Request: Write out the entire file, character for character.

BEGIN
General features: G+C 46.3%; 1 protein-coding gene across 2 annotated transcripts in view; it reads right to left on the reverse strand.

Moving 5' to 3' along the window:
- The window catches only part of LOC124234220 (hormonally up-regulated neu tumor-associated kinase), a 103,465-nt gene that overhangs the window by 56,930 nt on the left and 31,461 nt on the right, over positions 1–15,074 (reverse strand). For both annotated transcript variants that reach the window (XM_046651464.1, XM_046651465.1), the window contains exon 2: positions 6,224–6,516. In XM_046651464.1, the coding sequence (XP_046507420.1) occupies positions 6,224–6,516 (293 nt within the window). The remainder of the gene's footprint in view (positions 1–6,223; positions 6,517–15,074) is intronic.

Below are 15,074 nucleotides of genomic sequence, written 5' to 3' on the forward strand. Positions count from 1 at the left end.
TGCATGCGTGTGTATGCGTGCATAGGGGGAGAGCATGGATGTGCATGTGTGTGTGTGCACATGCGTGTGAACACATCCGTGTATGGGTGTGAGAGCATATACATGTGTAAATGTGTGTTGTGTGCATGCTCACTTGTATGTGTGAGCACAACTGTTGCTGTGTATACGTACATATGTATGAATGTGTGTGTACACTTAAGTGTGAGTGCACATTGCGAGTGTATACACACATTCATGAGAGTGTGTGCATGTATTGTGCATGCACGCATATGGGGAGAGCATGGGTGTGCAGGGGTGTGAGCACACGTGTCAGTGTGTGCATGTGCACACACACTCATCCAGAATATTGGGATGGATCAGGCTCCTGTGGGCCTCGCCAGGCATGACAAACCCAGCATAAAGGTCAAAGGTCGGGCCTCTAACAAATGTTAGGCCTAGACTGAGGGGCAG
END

General features: G+C 46.3%; 1 protein-coding gene across 2 annotated transcripts in view; it reads right to left on the reverse strand.

Moving 5' to 3' along the window:
- The window catches only part of LOC124234220 (hormonally up-regulated neu tumor-associated kinase), a 103,465-nt gene that overhangs the window by 56,930 nt on the left and 31,461 nt on the right, over positions 1–15,074 (reverse strand). For both annotated transcript variants that reach the window (XM_046651464.1, XM_046651465.1), the window contains exon 2: positions 6,224–6,516. In XM_046651464.1, the coding sequence (XP_046507420.1) occupies positions 6,224–6,516 (293 nt within the window). The remainder of the gene's footprint in view (positions 1–6,223; positions 6,517–15,074) is intronic.

Below are 15,074 nucleotides of genomic sequence, written 5' to 3' on the forward strand. Positions count from 1 at the left end.
TGCATGCGTGTGTATGCGTGCATAGGGGGAGAGCATGGATGTGCATGTGTGTGTGTGCACATGCGTGTGAACACATCCGTGTATGGGTGTGAGAGCATATACATGTGTAAATGTGTGTTGTGTGCATGCTCACTTGTATGTGTGAGCACAACTGTTGCTGTGTATACGTACATATGTATGAATGTGTGTGTACACTTAAGTGTGAGTGCACATTGCGAGTGTATACACACATTCATGAGAGTGTGTGCATGTATTGTGCATGCACGCATATGGGGAGAGCATGGGTGTGCAGGGGTGTGAGCACACGTGTCAGTGTGTGCATGTGCACACACACTCATCCAGAATATTGGGATGGATCAGGCTCCTGTGGGCCTCGCCAGGCATGACAAACCCAGCATAAAGGTCAAAGGTCGGGCCTCTAACAAATGTTAGGCCTAGACTGAGGGGCAG